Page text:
Saturday, March 29, 2008

Where's Linda?

Not much blogging going on for a few days, while Sweetpea and her Mama are visiting. What a great time we're having. You can watch my 366 Photo Blog as I continue to post pictures of things we're doing.

Sunday, March 23, 2008

Passing On Family Treasures

This is the week I've been waiting for! Sweetpea and her mama will be here in a few days, and my anticipation is growing by the hour. I've been preparing for their arrival for the past week or two -- refreshing "Grandma's toy box"; helping the Easter Bunny assemble a (late) Easter basket; taking care of a few extra chores, so I can spend every possible minute with them; investigating what toddler activities are available in the community; finishing up my "Over In The Meadow" book, so it'll be here waiting for Sweetpea; shopping for some foods that I know they'll enjoy; and freshening up the guest room for Kelsey.

And, in the process of rearranging some things in the guest room, I came across something I've had since Chris was in second grade. It is a bundle of primary-school lined paper, stapled together, with a faded construction paper cover, that reads:

They were Chris' second grade writing assignments, from his year in Mrs. Gollersrud's class, in Salem, Oregon. I sat down right then and read through the stories once again. What a treasure! And it will be my joy (as I've gradually done with some other of these sentimental keepsakes) to hand this over to Kelsey, while she's here. Knowing how she treasures her and Chris' family histories, I feel good about passing these things on for her safe-keeping.

(You may need to click on these pictures, to see them larger, so you can read them. By the way, "Romagons," which he mentions, was the name of a toy construction set; I don't think they are still sold.)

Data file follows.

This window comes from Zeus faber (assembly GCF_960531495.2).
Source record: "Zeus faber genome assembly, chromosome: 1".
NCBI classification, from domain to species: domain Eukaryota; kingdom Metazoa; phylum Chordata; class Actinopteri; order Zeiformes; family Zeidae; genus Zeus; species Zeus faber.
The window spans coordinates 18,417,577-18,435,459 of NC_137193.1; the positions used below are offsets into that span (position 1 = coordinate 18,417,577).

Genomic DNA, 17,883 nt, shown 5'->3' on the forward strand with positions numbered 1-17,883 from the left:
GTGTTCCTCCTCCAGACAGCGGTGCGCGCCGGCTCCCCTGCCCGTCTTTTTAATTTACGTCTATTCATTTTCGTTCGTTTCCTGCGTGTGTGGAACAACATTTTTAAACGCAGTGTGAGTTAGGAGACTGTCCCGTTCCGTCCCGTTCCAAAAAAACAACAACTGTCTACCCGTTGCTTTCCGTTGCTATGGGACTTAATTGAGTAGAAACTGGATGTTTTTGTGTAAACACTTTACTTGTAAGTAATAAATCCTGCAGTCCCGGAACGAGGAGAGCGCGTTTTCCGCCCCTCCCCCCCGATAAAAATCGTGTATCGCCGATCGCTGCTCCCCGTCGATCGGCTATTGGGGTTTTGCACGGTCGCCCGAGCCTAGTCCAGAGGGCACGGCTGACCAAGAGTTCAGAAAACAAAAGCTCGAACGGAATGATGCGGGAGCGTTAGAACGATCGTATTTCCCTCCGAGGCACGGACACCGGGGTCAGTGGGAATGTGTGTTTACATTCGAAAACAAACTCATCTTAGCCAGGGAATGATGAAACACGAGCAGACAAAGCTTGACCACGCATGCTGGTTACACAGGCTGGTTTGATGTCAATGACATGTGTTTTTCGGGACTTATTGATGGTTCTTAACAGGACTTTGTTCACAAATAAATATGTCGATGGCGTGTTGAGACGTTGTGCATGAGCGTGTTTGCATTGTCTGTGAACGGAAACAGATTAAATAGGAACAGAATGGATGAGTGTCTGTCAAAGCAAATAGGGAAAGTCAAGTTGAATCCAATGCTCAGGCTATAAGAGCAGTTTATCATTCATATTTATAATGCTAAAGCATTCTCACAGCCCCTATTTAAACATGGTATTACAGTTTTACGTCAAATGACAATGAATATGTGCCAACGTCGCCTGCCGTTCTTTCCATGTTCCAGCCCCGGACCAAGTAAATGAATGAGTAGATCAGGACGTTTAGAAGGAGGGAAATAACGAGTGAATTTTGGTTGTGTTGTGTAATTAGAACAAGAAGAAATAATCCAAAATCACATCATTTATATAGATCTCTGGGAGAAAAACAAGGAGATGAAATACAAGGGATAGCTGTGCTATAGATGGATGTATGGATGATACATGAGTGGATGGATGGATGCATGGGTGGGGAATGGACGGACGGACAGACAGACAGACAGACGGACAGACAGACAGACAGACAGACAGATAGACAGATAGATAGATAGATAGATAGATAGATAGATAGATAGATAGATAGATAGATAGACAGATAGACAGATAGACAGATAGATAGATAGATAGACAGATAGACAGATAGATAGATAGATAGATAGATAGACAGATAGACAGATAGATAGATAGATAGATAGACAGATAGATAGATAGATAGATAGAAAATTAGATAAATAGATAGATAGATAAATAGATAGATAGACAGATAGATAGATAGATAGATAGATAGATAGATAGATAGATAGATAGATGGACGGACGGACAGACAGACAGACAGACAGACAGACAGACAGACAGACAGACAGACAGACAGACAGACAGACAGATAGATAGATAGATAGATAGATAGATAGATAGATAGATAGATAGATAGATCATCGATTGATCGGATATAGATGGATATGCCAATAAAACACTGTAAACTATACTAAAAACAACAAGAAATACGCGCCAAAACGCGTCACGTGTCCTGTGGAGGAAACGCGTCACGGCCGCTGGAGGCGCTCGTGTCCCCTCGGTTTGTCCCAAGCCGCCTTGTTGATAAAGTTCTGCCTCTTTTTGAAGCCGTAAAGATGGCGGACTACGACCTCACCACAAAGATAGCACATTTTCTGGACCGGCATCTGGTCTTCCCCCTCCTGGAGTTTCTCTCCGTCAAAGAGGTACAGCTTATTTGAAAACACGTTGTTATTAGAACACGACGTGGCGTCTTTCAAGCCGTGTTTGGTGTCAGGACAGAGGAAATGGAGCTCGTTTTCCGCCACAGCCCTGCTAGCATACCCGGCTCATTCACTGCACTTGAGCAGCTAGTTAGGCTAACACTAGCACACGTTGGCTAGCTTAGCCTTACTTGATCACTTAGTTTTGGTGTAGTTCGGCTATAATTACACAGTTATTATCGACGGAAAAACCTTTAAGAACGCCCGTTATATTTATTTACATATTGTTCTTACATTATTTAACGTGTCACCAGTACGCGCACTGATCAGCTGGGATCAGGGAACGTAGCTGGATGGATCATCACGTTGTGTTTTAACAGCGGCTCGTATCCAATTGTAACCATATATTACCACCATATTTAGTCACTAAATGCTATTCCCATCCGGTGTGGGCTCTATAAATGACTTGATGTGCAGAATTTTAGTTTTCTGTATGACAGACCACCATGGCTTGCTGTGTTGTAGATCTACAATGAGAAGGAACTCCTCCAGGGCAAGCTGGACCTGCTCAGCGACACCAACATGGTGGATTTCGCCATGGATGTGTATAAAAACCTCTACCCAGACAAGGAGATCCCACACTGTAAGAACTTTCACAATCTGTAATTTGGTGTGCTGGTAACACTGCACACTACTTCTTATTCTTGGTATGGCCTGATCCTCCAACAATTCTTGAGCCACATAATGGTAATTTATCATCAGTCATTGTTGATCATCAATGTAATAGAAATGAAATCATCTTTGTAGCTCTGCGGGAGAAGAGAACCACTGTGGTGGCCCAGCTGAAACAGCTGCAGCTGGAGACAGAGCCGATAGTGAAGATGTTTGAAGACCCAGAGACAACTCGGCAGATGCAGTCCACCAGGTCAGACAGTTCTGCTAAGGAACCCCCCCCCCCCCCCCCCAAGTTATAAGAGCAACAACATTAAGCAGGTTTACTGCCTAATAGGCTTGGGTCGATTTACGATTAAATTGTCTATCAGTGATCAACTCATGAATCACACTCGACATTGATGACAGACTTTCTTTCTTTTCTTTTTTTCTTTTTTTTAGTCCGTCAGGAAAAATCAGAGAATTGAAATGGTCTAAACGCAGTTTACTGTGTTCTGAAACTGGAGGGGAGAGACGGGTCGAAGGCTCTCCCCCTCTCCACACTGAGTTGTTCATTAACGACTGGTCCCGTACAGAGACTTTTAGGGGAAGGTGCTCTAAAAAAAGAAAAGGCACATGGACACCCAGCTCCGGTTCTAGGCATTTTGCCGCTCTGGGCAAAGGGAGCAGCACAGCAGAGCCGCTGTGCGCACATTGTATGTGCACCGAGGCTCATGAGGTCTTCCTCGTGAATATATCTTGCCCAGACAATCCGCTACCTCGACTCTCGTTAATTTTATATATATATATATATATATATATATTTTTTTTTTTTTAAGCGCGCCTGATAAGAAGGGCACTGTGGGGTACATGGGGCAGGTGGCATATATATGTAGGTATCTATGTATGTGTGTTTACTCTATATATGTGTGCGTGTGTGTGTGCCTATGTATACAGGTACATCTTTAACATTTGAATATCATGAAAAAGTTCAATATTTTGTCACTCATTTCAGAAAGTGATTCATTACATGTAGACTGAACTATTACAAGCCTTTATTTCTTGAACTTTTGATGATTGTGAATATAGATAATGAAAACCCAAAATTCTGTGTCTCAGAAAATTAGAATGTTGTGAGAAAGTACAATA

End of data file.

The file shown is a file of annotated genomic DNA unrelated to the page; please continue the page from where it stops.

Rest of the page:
Wednesday, March 19, 2008

Chris [krĭs]

-noun (proper)
1. a male given name, form of Christopher (Greek Christ-bearer).

2. firstborn son of Dan and Linda.
3. child with seemingly unlimited energy.
4. teen-ager able to charm his way into or out of almost any situation.
5. faithful, loving and mature husband to Kelsey.
6. devoted father to Sweetpea.

After several years of marriage, Dan and I were ready to start our family. I was a little bit impatient, thinking that once our decision had been made, it should happen immediately. But several long months crept by before I became pregnant. (Looking back, I realize that it was actually a brief wait, but at the time it seemed so long.) We were living in Juneau, then. I clearly remember one cold, winter night, during this time, when I was out on a trail near the airport, on my cross-country skis. I stood out there, all alone in the darkness, with the snow reflecting the moonlight, and prayed my heart out that God would bless us with a baby.

And He did.

Chris was born March 19, 1973, in the Bartlett Regional Hospital, which had opened its doors less than two years earlier. Dan and I had taken Lamaze classes in preparation for the birth, and Dan was by my side, coaching me throughout the entire labor, and taking notes on each contraction and the progress of the labor. He was not the very first, but one of the first fathers allowed into the delivery room at Bartlett, so was there to celebrate with me the doctor's pronouncement, "It's a boy! A BIG boy." Christopher Russell was the name we both agreed on for our 9 pound baby boy. Had the baby been a girl, we were considering either Erin or Megan.

Because he was our only child for those first three years, it was easy to continue our spontaneous lifestyle - picking up and going here or there at the drop of a hat. Chris was really adaptable, and seemed to enjoy this busy way of life. He had no problem going down for naps on a pallet on the floor at any home we were visiting.

Some of my favorite memories are the times I strapped Chris into the child seat, on the back of my bicycle, and rode with him to our favorite wild blueberry picking spot. Chris would pluck berries down low, while I picked up high; I remember listening for the "plink plink" sound of berries landing in his pail, which was how I kept track of him, even though my eyes were on the berries. We sang songs and carried on sweet mama/toddler conversations, as well, so that no mama bear and her cub would come upon us, unexpectedly, and challenge us for picking-rights.

Chris at 28 months, about the same age as Sweetpea is now.